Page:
|9.20(w) x 11.30(h) x 0.40(d)
About the Author
Glenn Harrington's paintings are recognized and collected internationally. They are highly esteemed among collectors and publishers and have been featured in American Arts Quarterly, American Art Collector, International Artists Magazine, and on the covers of American Artist and US Art, New Art International, The New York Times, and more. He has numerous solo exhibitions in New York, Japan, Charleston, South Carolina, and Pennsylvania, and has exhibited at the Norman Rockwell Museum, The Museum of American Illustration and the USGA Museum. His portrait work has received the Portrait Society of America’s Draper Grand Prize in 2007, Honor Award in 2008 and 2005 and Certificate Awards in 2009 and 2004 during its international juried exhibitions. He lives in Pennsylvania.
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In any case, I feel I can personally guarantee that St. Thomas Aquinas loved God, because for the life of me I cannot help loving St. Thomas.
Uncertainty as to life's purpose is much in vogue today. So, too, are the relativistic notions that would consign life's purpose to a matter of taste. The agony of life is uncertainty, and the rationalization is that uncertainty is certain. However, the plain truth is that, for all our anguish, we treasure uncertainty. Doubt forestalls action. The problem with life's purpose is that we know damn well what it is but are unwilling to face the changes in our lives that a commitment to self-transcendence, to being the best human being we could possibly be, would entail. It wearies us just thinking about it. So we rationalize that it's all "relative," or that we're already doing enough and don't have time. Worst of all, we rationalize that those who do accept the challenges inherent in self-transcendence are uniquely gifted and specially graced.
It was eight in the evening on Christmas Eve, and I was waiting for Mass to begin. This was my second Christmas retreat at Mepkin Abbey monastery and my second Christmas Eve Mass. Mepkin Abbey sits on 3,132 acres, shaded by towering mossy oaks running along the Cooper River, just outside Charleston, South Carolina. Once the estate of Henry and Clare Boothe Luce, it is now a sanctuary for thirty or so Trappist monks living a life of contemplative prayer according to the arduous Rule of St. Benedict.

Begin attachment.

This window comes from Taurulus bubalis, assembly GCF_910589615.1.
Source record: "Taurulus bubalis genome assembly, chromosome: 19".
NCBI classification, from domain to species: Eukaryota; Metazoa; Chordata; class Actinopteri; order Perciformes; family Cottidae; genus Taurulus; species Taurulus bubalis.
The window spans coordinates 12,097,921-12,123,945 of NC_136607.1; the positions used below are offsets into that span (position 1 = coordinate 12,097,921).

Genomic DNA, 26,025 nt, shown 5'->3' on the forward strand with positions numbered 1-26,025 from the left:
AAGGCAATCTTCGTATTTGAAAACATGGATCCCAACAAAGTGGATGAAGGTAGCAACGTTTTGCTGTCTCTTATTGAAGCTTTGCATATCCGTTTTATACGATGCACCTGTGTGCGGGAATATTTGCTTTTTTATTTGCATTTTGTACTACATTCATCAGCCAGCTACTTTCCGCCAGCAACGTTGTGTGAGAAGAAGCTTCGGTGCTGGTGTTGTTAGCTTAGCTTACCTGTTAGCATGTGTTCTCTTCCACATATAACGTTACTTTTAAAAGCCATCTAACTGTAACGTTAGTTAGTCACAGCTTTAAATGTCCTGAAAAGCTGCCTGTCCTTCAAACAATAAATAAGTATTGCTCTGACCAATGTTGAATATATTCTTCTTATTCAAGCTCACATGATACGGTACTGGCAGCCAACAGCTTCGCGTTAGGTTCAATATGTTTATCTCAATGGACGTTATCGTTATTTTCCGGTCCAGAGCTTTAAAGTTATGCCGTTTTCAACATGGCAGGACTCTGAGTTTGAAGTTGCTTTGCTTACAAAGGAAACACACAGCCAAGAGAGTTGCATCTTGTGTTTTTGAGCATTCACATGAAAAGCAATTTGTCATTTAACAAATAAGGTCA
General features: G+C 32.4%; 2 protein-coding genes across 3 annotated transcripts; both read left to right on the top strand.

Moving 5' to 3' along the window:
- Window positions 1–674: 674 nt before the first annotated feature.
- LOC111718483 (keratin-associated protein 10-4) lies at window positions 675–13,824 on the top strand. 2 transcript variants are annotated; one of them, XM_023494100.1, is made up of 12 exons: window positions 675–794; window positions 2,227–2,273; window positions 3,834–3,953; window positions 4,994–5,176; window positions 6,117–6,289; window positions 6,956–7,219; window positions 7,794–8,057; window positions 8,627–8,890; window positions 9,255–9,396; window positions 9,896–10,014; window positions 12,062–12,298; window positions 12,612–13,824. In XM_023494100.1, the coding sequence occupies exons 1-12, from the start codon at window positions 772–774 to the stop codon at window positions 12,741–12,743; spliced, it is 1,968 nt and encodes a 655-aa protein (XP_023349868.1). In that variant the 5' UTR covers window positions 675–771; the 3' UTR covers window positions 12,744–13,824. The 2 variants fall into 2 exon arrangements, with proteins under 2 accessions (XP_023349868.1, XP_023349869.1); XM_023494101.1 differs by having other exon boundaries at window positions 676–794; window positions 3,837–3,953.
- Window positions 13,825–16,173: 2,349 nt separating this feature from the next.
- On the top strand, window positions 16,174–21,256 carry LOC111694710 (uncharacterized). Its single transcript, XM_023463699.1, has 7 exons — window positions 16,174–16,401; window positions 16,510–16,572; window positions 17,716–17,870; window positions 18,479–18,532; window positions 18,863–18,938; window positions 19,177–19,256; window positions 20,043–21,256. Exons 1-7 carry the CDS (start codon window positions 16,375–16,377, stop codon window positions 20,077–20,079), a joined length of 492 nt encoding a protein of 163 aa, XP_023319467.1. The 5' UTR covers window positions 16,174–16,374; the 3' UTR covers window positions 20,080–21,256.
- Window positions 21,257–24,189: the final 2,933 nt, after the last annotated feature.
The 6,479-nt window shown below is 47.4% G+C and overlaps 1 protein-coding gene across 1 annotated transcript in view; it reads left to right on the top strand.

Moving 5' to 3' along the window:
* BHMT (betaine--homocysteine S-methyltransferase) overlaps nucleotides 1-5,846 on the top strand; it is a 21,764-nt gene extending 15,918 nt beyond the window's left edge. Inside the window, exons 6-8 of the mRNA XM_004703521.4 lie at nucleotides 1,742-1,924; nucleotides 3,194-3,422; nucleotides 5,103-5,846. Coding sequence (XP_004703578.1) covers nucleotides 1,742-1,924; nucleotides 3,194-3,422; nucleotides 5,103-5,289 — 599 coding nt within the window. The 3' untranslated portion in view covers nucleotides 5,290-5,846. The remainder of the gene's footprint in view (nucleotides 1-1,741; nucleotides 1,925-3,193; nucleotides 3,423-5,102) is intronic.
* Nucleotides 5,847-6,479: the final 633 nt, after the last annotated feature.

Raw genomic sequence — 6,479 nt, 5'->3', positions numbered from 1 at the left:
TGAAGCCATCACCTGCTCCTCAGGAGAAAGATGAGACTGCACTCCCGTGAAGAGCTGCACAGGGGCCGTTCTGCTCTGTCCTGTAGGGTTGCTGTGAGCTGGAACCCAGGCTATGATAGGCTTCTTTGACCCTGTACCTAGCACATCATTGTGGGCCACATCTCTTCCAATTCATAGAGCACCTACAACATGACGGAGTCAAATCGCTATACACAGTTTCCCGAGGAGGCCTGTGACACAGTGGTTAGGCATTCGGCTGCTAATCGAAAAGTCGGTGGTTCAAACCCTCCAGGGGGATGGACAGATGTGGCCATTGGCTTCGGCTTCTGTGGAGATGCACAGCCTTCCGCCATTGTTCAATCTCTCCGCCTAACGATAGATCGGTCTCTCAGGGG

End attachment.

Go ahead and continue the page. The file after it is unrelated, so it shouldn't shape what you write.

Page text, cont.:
Already eighteen days into my retreat, I was finally getting used to getting up at three in the morning for the monastic service of Vigils. However, I also knew that, by the time this special evening Mass ended at 10:30, it would be well after our usual bedtime of eight o'clock. The church was hushed and dark, and two brothers began lighting the notched candles lining the walls, as Gregorian chant, sung by the hidden choir, wafted in from the chapel. This chapel, a favorite meditation spot for the monks, sits just off the main sanctuary.
The magic of these pre-Mass rituals quickly had me feeling like I was floating just above my seat. Soon I was drifting back to my first service ever at Mepkin, when Brother Robert, catching me completely off guard, urgently whispered from his adjacent stall, "The chapel is open all night!"
This man, a chapel denizen who sleeps barely three hours a night, was apparently so convinced that this was the answer to my most fervent prayer that all I could do was nod knowingly, as if to say, "Thank God!"
The sound of the rain pelting down on the copper roof of the church on this cold December evening drew me from my reveries, and I noticed, with the trace of a smile, that I was nervous. I had calmly lectured to large audiences many times, yet I was, as usual, worried that I would somehow screw up the reading that Brother Stan had assigned me for Mass. But reading at Mepkin, especially at Christmas, is such an honor.
I felt that my reading came off very well. Returning to my seat, I guess I was still excited, because, heedless of the breach of etiquette that speaking at Mass implied, I leaned over and asked Brother Boniface for his opinion. Brother Boniface is Mepkin's ninety-one-year-old statesman, barber, baker, and stand-up comic. He manages these responsibilities despite a painful arthritis of the spine that has left him doubled over and reduced his walk to an inching shuffle. Swiveling his head on his short, bent body in order to make eye contact, Boniface lightly touched my arm with his gnarled fingers and gently whispered through his German accent, "You could've been a little slower — and a little louder."
After Mass, I noticed that the rain had stopped. I headed for the little Christmas party for monks and guests in the dining hall, or refectory. Mepkin is a Trappist, or Cistercian, monastery, and its official name, "The Order of the Cistercians of the Strict Observance (OCSO)," is taken seriously. Casual talking is actively discouraged, and even the vegetarian meals are eaten in strict silence. Parties are decidedly rare — and not to be missed.
The party was a fine affair, consisting of light conversation, mutual Christmas wishes, and various Boniface-baked cookies and cakes, along with apple cider. Mostly I just basked in the glow of congeniality that I had come to associate so well with Mepkin.
I didn't stay long. It was almost midnight, and, after a long day of eight church services, packing eggs, mopping floors, feeding logs into the wood-burning furnace, and helping Father Guerric put up Christmas trees, I was asleep on my feet.